Yup!  The minute books are selected for the year, I start my search for the next year’s amazing books.  If you want to know more about the process, go here.  If you are an author and want your book considered, please go here.

I hope this was helpful.  If you still have questions, please leave them here or contact me via email or Twitter.

Edmodo Groups for Global Read Aloud #GRA17

Every year, I have used Edmodo groups for teachers to share ideas, make connections, and post any random questions they may have pertaining to the book they are doing for the Global Read Aloud.  Edmodo has worked well for many teachers as a way to communicate with others and to find inspiration.  While you do not have to join the Edmodo group to be a part of Global Read Aloud, or use it with your students, many have found it as an easy way to be connected and to connect with others.  If you would rather join the Facebook page, go here 

To Join Edmodo if you do not already have an account:

Follow these three simple steps to create a Teacher Account:

  1. Go to www.edmodo.com.  The “Teachers” button will already be selected by default.
  2. Fill out the registration form and select the “Sign Up” button to complete the sign-up process.
  3. Check your e-mail for a confirmation to view the next steps for setting up your Edmodo Account.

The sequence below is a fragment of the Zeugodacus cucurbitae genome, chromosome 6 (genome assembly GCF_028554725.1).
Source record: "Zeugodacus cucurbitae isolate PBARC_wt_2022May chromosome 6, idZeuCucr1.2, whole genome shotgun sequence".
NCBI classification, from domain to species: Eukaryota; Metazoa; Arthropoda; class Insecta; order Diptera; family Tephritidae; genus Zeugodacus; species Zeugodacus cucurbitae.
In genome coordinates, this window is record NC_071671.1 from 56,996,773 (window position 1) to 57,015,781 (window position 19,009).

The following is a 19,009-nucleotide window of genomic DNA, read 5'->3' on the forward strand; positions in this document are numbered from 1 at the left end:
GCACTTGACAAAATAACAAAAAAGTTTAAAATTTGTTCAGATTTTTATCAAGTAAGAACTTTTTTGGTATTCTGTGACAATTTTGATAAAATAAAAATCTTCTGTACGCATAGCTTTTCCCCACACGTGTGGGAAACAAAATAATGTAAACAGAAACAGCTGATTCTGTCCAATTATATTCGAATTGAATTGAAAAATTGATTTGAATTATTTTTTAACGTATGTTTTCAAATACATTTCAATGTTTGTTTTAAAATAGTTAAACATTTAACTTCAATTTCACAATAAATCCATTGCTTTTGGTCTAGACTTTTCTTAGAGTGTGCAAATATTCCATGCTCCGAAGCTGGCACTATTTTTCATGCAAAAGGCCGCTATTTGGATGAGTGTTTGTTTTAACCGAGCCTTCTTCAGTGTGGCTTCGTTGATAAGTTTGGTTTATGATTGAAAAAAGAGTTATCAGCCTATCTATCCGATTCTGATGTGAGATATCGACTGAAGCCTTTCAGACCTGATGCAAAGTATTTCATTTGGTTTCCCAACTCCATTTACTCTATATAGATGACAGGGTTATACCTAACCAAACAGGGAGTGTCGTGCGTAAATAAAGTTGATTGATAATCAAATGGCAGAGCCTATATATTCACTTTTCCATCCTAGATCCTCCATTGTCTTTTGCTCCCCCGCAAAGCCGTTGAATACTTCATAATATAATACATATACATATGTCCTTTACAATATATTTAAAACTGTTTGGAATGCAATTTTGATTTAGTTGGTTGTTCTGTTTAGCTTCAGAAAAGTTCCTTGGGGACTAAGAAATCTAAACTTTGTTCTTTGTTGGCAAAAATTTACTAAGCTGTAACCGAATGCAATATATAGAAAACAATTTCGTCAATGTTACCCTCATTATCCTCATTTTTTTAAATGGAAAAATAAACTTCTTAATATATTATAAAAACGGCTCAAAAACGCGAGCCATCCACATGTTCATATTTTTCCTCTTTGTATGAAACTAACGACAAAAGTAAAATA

To join the Edmodo GRA groups when you have an account, please click the link for the group you need:

 

Mem Fox 

Fenway and Hattie

The Wild Robot

A Long Walk to Water

A Monster Calls

How do I connect using Edmodo?

After you have joined your group and I have approved you (which I do on a daily basis) there are two different ways; you post a connections wanted post in your group, or you respond to one.    If you post a connections wanted post, please make sure people have a way to get in touch with you such as email or Twitter handle.  Once you have found the connections, please alert people that you have found them.  Also, please reach out to all people that respond to your post, even if it is to say you have found someone already.

If you respond to a connections wanted post, make sure you describe your classroom and give them a way to contact you.

What should I post in my connections wanted post?

It helps if you do age group, location, experience level, as well as what types of tools you feel comfortable using or would like to use.  That way people can respond with similar dreams.  You can post anything else that you think is helpful as well.

What if I don’t want to use Edmodo?